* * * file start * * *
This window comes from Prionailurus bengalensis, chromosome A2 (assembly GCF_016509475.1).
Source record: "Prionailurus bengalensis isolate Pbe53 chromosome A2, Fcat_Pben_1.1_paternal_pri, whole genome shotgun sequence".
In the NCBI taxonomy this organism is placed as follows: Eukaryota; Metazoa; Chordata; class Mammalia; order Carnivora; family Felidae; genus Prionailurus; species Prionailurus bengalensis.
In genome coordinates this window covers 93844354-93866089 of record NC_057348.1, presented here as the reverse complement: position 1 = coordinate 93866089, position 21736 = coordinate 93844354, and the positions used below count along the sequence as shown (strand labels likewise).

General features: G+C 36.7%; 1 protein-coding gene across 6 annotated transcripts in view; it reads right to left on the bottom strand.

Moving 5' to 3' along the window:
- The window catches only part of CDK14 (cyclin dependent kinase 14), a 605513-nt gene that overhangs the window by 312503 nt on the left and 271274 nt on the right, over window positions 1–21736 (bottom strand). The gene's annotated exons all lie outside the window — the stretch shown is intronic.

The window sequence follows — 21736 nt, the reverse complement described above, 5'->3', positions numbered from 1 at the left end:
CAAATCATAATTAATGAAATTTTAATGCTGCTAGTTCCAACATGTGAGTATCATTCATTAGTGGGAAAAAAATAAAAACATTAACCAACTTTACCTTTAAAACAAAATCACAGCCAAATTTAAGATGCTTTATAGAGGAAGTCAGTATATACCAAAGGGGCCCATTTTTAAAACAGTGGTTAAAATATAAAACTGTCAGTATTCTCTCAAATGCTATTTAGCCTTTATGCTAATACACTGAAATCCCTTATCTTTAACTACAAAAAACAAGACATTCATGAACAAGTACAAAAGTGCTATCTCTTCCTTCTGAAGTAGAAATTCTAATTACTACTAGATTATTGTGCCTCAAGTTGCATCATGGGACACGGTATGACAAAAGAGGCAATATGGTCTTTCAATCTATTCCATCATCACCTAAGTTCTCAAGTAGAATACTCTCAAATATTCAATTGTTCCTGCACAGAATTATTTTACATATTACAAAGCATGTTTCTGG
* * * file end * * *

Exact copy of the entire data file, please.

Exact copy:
This window comes from Prionailurus bengalensis, chromosome A2 (assembly GCF_016509475.1).
Source record: "Prionailurus bengalensis isolate Pbe53 chromosome A2, Fcat_Pben_1.1_paternal_pri, whole genome shotgun sequence".
In the NCBI taxonomy this organism is placed as follows: Eukaryota; Metazoa; Chordata; class Mammalia; order Carnivora; family Felidae; genus Prionailurus; species Prionailurus bengalensis.
In genome coordinates this window covers 93844354-93866089 of record NC_057348.1, presented here as the reverse complement: position 1 = coordinate 93866089, position 21736 = coordinate 93844354, and the positions used below count along the sequence as shown (strand labels likewise).

General features: G+C 36.7%; 1 protein-coding gene across 6 annotated transcripts in view; it reads right to left on the bottom strand.

Moving 5' to 3' along the window:
- The window catches only part of CDK14 (cyclin dependent kinase 14), a 605513-nt gene that overhangs the window by 312503 nt on the left and 271274 nt on the right, over window positions 1–21736 (bottom strand). The gene's annotated exons all lie outside the window — the stretch shown is intronic.

The window sequence follows — 21736 nt, the reverse complement described above, 5'->3', positions numbered from 1 at the left end:
CAAATCATAATTAATGAAATTTTAATGCTGCTAGTTCCAACATGTGAGTATCATTCATTAGTGGGAAAAAAATAAAAACATTAACCAACTTTACCTTTAAAACAAAATCACAGCCAAATTTAAGATGCTTTATAGAGGAAGTCAGTATATACCAAAGGGGCCCATTTTTAAAACAGTGGTTAAAATATAAAACTGTCAGTATTCTCTCAAATGCTATTTAGCCTTTATGCTAATACACTGAAATCCCTTATCTTTAACTACAAAAAACAAGACATTCATGAACAAGTACAAAAGTGCTATCTCTTCCTTCTGAAGTAGAAATTCTAATTACTACTAGATTATTGTGCCTCAAGTTGCATCATGGGACACGGTATGACAAAAGAGGCAATATGGTCTTTCAATCTATTCCATCATCACCTAAGTTCTCAAGTAGAATACTCTCAAATATTCAATTGTTCCTGCACAGAATTATTTTACATATTACAAAGCATGTTTCTGG